The milestones of 1968 are being recalled day-by-day, reminding us of what a roller coaster year it was. The decision of LBJ not to run for re-election (cheered lustily by the left) was followed just five days later by the assassination in Memphis of Martin Luther King, on April 4—fifty years ago today.
It is hard to believe that at the beginning of 1968, things looked decent for Johnson. So much so that John Bailey, the chairman of the Democratic National Committee, said on January 8 that “We know who our nominees will be. I’m happy to be able to say the Republicans have all their bloody infighting to look forward to.” Cue Chicago.
As Daniel Patrick Moynihan put it, “In a sense, he was the first American President to be toppled by a mob. No matter that it was a mob of college professors, millionaires, flower children, and Radcliffe girls.” In other words, it was the birth of today’s Democratic Party.
Here’s a portion of my narrative of King’s assassination from The Age of Reagan, vol. 1, where you can also discern the acceleration toward today’s radicalized racial politics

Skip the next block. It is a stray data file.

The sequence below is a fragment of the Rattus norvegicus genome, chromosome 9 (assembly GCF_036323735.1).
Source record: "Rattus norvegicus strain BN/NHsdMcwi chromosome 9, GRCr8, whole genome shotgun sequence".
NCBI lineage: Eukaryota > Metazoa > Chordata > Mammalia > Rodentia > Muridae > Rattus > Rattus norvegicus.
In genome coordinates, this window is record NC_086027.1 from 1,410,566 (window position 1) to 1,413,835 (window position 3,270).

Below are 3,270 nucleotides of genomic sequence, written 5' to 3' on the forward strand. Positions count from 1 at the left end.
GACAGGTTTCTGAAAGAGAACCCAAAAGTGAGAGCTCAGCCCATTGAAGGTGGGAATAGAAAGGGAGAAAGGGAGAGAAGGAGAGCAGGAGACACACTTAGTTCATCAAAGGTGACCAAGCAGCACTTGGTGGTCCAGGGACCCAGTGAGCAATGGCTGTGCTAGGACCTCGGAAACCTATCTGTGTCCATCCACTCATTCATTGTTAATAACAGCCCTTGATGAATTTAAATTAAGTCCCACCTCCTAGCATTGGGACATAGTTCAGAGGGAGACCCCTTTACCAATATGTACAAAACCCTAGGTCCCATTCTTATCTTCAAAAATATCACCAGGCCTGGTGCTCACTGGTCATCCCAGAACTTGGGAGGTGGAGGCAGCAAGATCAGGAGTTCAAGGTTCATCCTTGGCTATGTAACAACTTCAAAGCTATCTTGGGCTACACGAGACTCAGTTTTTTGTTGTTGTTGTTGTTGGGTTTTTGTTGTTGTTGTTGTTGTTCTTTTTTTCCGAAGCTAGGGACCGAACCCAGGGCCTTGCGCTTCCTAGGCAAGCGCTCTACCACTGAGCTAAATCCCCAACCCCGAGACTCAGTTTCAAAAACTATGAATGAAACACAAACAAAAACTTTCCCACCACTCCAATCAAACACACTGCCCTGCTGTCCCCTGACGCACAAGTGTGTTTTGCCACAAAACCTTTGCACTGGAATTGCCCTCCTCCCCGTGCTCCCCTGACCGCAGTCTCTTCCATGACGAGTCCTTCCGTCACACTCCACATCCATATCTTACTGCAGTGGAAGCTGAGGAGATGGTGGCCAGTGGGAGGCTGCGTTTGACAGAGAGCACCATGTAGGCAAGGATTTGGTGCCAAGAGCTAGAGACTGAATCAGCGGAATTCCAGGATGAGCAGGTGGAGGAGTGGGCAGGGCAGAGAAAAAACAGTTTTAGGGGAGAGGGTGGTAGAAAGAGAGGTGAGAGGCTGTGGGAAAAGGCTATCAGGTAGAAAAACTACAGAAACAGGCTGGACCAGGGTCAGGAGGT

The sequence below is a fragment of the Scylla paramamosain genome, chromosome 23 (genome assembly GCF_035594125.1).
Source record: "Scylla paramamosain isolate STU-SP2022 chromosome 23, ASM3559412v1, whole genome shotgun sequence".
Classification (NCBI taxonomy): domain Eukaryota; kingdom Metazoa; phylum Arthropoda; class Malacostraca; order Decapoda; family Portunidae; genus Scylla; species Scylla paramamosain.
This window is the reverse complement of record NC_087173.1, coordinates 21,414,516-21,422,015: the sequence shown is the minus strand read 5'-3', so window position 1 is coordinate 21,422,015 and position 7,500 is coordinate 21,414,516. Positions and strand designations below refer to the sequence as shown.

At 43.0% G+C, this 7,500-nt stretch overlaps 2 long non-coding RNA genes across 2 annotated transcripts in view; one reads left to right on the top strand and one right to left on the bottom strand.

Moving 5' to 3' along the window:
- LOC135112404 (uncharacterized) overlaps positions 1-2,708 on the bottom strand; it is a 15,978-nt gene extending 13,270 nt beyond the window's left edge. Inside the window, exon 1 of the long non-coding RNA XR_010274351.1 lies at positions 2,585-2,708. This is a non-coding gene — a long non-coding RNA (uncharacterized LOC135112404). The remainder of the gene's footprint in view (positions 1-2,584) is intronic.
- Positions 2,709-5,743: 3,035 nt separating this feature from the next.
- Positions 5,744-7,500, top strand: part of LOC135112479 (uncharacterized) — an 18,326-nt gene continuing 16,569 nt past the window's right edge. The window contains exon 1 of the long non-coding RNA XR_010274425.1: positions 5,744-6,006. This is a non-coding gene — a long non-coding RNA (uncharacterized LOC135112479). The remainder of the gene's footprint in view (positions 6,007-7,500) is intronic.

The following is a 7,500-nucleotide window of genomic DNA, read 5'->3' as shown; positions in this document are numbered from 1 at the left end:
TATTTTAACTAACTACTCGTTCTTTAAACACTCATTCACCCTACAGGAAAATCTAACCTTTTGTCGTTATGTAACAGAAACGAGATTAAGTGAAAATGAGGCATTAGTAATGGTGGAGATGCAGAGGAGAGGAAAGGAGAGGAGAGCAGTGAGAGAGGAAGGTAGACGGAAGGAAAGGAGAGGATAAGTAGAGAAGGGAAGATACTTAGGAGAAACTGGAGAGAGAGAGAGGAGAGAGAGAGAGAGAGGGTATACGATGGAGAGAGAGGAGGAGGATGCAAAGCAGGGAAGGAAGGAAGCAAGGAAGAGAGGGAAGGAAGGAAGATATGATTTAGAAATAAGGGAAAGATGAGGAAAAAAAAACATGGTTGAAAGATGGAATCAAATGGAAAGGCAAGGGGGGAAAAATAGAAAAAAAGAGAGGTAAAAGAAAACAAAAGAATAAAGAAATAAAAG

The euphoria on the Left over Johnson’s March 31 decision not to run for re-election was short-lived, as the assassination of Martin Luther King in Memphis four days later plunged the nation into gloom. King’s assassination started the 1968 riot season four months early. Rioting erupted in 125 cities in 29 states, with 46 people killed, over 2,500 injured, and 21,000 arrested. Some of the worst rioting took place in Washington DC, where Stokely Carmichael gave an impassioned speech urging black people to “get a gun, because they [whites] are coming for you.”
King’s killing at the hand of (apparently) the small time criminal James Earl Ray set off a fresh round of hand-wringing and breast-beating about the collective guilt—especially white guilt—of American society. Here was fresh evidence that America was an irredeemably sick society, just as the New Left had been saying. Benjamin Mays, emeritus president of Morehouse College (King’s alma mater), said in his eulogy at King’s funeral: “But make no mistake, the American people are in part responsible for Martin Luther King Jr.’s death. The assassin [at that point not yet apprehended] had enough condemnation of King and of Negroes to feel that he had public support.” Stokely Carmichael went further: “Bobby Kennedy pulled that trigger, just as well as anybody else.” Black militants like Carmichael who had little use for King before his death had been handed a sharp two-edged sword: they had both a martyr useful for spurring white guilt, and a new reason to reject King’s principle of nonviolent democratic reform. Washington DC civil rights leader Julius Hobson, for example, argued that “The next black man who comes into the black community preaching non-violence should be violently dealt with by the black people who hear him. The Martin Luther King concept of nonviolence died with him.”